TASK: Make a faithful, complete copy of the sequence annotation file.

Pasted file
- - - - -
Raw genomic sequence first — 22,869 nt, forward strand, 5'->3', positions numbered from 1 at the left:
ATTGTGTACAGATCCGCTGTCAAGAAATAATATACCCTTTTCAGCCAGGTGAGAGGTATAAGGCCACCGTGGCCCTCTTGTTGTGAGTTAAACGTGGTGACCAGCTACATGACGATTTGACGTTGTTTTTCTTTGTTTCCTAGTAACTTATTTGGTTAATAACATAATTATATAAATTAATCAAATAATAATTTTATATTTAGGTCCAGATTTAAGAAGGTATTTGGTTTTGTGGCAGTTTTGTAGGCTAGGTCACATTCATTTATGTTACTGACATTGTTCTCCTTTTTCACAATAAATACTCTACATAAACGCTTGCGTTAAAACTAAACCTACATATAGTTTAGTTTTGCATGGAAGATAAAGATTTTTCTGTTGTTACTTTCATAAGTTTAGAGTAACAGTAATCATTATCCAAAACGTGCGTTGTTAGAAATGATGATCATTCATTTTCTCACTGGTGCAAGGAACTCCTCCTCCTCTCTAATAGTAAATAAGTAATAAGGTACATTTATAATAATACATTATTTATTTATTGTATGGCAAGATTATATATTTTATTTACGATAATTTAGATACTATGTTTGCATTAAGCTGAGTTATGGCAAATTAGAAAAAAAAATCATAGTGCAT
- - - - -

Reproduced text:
Raw genomic sequence first — 22,869 nt, forward strand, 5'->3', positions numbered from 1 at the left:
ATTGTGTACAGATCCGCTGTCAAGAAATAATATACCCTTTTCAGCCAGGTGAGAGGTATAAGGCCACCGTGGCCCTCTTGTTGTGAGTTAAACGTGGTGACCAGCTACATGACGATTTGACGTTGTTTTTCTTTGTTTCCTAGTAACTTATTTGGTTAATAACATAATTATATAAATTAATCAAATAATAATTTTATATTTAGGTCCAGATTTAAGAAGGTATTTGGTTTTGTGGCAGTTTTGTAGGCTAGGTCACATTCATTTATGTTACTGACATTGTTCTCCTTTTTCACAATAAATACTCTACATAAACGCTTGCGTTAAAACTAAACCTACATATAGTTTAGTTTTGCATGGAAGATAAAGATTTTTCTGTTGTTACTTTCATAAGTTTAGAGTAACAGTAATCATTATCCAAAACGTGCGTTGTTAGAAATGATGATCATTCATTTTCTCACTGGTGCAAGGAACTCCTCCTCCTCTCTAATAGTAAATAAGTAATAAGGTACATTTATAATAATACATTATTTATTTATTGTATGGCAAGATTATATATTTTATTTACGATAATTTAGATACTATGTTTGCATTAAGCTGAGTTATGGCAAATTAGAAAAAAAAATCATAGTGCAT